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Council meeting reveals concerns about controversial housing plan in Darlington
PUBLIC concerns about a controversial housing plan were revealed at a council meeting.
Fears that much-loved green spaces could be lost and public services left stretched dominated responses to a plan to build 5,800 new homes in Darlington.
Darlington Borough Council’s Making and Growing Places plan was met with strong local opposition throughout a six-week consultation period held this summer.
Hundreds of people have expressed concerns about the potential development, which proposes building homes on sites at Central Park, the Town Centre Fringe and Lingfield Point as well as on so-called ‘infill sites’ – small patches of apparently unused land throughout the town.
More than 400 written responses to the consultation have been gathered so far and community consultation events were left over-capacity on several occasions, with hundreds of concerned residents flocking to have their say on the potential transformation of their neighbourhoods.
The town’s principle planning officer, Valerie Adams, revealed initial findings of the consultation at a meeting of the council’s Place Scrutiny Committee.
Analysis of the exercise is still on-going but early feedback shows that many residents, especially in Blackwell and Cockerton, are worried about the potential loss of green spaces that they say are well used by the local community.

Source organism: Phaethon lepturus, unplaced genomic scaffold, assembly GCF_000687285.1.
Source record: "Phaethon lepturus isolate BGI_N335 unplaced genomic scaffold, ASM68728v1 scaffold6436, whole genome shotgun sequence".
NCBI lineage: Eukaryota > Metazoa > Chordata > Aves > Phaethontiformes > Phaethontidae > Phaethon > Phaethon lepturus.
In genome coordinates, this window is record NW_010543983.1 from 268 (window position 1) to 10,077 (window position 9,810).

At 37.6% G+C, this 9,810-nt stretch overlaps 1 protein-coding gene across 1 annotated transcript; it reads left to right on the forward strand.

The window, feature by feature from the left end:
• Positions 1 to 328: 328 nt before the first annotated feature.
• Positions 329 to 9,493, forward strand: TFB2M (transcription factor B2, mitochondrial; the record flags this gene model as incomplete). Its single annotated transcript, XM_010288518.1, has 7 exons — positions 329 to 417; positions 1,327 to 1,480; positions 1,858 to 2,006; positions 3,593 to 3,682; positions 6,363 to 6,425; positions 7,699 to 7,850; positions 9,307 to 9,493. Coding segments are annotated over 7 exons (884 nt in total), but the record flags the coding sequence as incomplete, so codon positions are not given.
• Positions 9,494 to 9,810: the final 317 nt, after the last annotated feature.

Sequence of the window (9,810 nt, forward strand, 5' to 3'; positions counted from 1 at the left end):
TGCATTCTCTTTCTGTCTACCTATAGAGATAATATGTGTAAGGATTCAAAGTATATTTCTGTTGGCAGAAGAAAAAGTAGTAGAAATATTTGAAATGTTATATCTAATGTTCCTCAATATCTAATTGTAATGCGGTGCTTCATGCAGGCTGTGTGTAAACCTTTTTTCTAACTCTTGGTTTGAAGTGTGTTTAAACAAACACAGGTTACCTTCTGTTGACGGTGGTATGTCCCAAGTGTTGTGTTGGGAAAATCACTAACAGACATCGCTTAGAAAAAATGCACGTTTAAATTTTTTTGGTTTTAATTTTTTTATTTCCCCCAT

Many residents also believe the development will put already stretched schools and doctors’ surgeries under more pressure, particularly in the North West urban fringe area.
Ms Adams said the consultation exercise was proving useful in terms of providing much-valued local knowledge about different areas.
She said: “In some cases, we may not have realised how used an area is. In some instances, we are being told about certain types of wildlife we were not aware of being on a site. It has been a very constructive exercise.”
However, she went on to add: “Some people out there do not like the idea of some developments, especially on areas they use, and they will battle the council all the way on it.
“They feel it is their right to have it there as long as they want it and as long as they are enjoying it.
“There will always be some people like that.”
Further discussion of the consultation exercise will take place at a special meeting on Thursday, October 31.
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